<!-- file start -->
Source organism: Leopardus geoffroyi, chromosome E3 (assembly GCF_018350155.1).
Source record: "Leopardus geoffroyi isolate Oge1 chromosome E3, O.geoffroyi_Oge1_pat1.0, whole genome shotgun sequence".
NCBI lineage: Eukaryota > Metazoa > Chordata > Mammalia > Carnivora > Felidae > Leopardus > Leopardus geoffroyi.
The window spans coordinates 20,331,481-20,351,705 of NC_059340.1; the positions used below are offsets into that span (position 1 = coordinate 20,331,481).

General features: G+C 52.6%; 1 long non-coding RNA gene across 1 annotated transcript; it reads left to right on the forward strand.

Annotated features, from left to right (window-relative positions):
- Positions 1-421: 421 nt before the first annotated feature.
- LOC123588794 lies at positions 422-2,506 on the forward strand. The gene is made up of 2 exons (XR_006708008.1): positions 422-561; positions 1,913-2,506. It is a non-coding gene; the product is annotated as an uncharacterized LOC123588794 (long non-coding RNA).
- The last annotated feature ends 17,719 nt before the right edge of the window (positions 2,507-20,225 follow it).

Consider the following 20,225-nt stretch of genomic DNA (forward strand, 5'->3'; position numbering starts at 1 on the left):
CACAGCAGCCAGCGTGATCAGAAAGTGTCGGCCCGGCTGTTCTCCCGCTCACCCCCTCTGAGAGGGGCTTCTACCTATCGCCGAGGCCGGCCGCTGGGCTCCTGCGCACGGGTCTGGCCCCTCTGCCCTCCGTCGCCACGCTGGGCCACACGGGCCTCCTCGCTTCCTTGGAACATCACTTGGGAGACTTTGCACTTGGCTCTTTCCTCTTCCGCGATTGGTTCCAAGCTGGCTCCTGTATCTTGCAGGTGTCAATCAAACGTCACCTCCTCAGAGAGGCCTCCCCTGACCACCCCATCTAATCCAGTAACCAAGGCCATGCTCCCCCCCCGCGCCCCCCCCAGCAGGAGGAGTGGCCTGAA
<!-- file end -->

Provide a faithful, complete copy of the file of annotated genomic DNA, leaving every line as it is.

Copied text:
Source organism: Leopardus geoffroyi, chromosome E3 (assembly GCF_018350155.1).
Source record: "Leopardus geoffroyi isolate Oge1 chromosome E3, O.geoffroyi_Oge1_pat1.0, whole genome shotgun sequence".
NCBI lineage: Eukaryota > Metazoa > Chordata > Mammalia > Carnivora > Felidae > Leopardus > Leopardus geoffroyi.
The window spans coordinates 20,331,481-20,351,705 of NC_059340.1; the positions used below are offsets into that span (position 1 = coordinate 20,331,481).

General features: G+C 52.6%; 1 long non-coding RNA gene across 1 annotated transcript; it reads left to right on the forward strand.

Annotated features, from left to right (window-relative positions):
- Positions 1-421: 421 nt before the first annotated feature.
- LOC123588794 lies at positions 422-2,506 on the forward strand. The gene is made up of 2 exons (XR_006708008.1): positions 422-561; positions 1,913-2,506. It is a non-coding gene; the product is annotated as an uncharacterized LOC123588794 (long non-coding RNA).
- The last annotated feature ends 17,719 nt before the right edge of the window (positions 2,507-20,225 follow it).

Consider the following 20,225-nt stretch of genomic DNA (forward strand, 5'->3'; position numbering starts at 1 on the left):
CACAGCAGCCAGCGTGATCAGAAAGTGTCGGCCCGGCTGTTCTCCCGCTCACCCCCTCTGAGAGGGGCTTCTACCTATCGCCGAGGCCGGCCGCTGGGCTCCTGCGCACGGGTCTGGCCCCTCTGCCCTCCGTCGCCACGCTGGGCCACACGGGCCTCCTCGCTTCCTTGGAACATCACTTGGGAGACTTTGCACTTGGCTCTTTCCTCTTCCGCGATTGGTTCCAAGCTGGCTCCTGTATCTTGCAGGTGTCAATCAAACGTCACCTCCTCAGAGAGGCCTCCCCTGACCACCCCATCTAATCCAGTAACCAAGGCCATGCTCCCCCCCCGCGCCCCCCCCAGCAGGAGGAGTGGCCTGAA